If you want to start a small business you’ve got to be willing to go through the ups and downs. You’ve got to be passionate about the business too. If you don’t enjoy it you don’t put the effort in, so you won’t get anything out of it.

    Have the flowers taught you anything?
    I was self taught. I had no qualifications in horticulture or agriculture. They’ve taught me that if you’re willing to put the time and effort in, you can achieve anything. You don’t have to have a degree to succeed so long as you put the effort in and make it work.

    What’s the craziest thing that’s happened on the farm?
    A few things I guess. A while ago we had the drug helicopters land here looking to do a drugs bust. They did searches for Marijuana in the hot houses. There’s been a few funny injuries too. I remember when Dad and Ben were building the hot houses, Dad nailed his hand to the wood. Looking back that was pretty funny.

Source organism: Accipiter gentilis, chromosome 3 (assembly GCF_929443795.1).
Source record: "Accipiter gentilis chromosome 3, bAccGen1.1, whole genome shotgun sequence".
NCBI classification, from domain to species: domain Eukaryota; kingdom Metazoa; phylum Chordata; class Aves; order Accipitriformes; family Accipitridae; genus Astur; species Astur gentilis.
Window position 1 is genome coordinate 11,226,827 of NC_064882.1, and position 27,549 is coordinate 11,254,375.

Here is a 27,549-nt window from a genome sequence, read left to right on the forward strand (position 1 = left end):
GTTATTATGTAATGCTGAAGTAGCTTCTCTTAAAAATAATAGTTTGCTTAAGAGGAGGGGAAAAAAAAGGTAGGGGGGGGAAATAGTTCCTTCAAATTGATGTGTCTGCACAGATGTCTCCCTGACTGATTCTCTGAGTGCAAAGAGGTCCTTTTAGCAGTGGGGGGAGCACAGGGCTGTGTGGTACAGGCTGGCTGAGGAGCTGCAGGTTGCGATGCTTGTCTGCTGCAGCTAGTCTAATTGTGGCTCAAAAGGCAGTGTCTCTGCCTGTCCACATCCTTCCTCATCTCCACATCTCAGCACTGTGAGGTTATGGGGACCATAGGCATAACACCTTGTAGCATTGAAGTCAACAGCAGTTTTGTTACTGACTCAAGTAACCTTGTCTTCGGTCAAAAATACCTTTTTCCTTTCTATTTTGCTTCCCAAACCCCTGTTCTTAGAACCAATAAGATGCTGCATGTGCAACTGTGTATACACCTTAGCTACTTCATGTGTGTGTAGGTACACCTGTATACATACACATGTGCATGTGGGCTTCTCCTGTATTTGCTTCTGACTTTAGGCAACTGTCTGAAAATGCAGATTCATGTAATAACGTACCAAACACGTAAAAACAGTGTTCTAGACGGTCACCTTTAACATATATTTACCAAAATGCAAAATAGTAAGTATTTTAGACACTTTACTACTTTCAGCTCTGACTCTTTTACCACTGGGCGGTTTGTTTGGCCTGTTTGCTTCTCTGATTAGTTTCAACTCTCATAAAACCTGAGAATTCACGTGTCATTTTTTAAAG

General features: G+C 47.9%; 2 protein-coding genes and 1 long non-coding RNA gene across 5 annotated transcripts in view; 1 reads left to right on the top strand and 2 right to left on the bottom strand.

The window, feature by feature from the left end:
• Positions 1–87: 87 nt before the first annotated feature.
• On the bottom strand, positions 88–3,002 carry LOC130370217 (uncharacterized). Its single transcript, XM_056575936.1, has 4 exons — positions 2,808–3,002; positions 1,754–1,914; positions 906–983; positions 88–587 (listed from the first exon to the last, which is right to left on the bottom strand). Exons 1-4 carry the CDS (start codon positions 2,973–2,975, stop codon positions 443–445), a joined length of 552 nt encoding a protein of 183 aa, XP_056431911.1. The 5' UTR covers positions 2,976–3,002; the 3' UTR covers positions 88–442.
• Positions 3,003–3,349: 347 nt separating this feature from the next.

Are you running the business side of things as well as the farm?
    I do the day to day processes. The management side is also run by me but my Dad oversees it and gives me ideas. So I guess I’m running it, yeah, but with a bit of guidance.

    Do you have any advice for anyone wanting to start a business?
    If you want to start a small business you’ve got to be willing to go through the ups and downs. You’ve got to be passionate about the business too. If you don’t enjoy it you don’t put the effort in, so you won’t get anything out of it.

    Who has been the most inspirational character in your life so far?
    Denzel Washington.

    What is it about Denzel that you admire?
    His talent. He was one of the first African American actors to win an Academy Award too, he’s a pioneer! I wouldn’t be half the man I am today without Denzel or Michael Bolton.

    Have you got a preferred song that you like to listen to whilst bunching a bouquet?
    Put on anything old school, up-beat and 80′s and I’ll be happy!

    What hearty food do you eat daily to make sure you don’t go hungry whilst working?
    It depends on the season. In winter I like a good pie or noodles – anything hot. In summer I tend to eat a lot of salad rolls.

    Could you please explain what the job involves for anyone wanting to work on the farm whilst in Australia?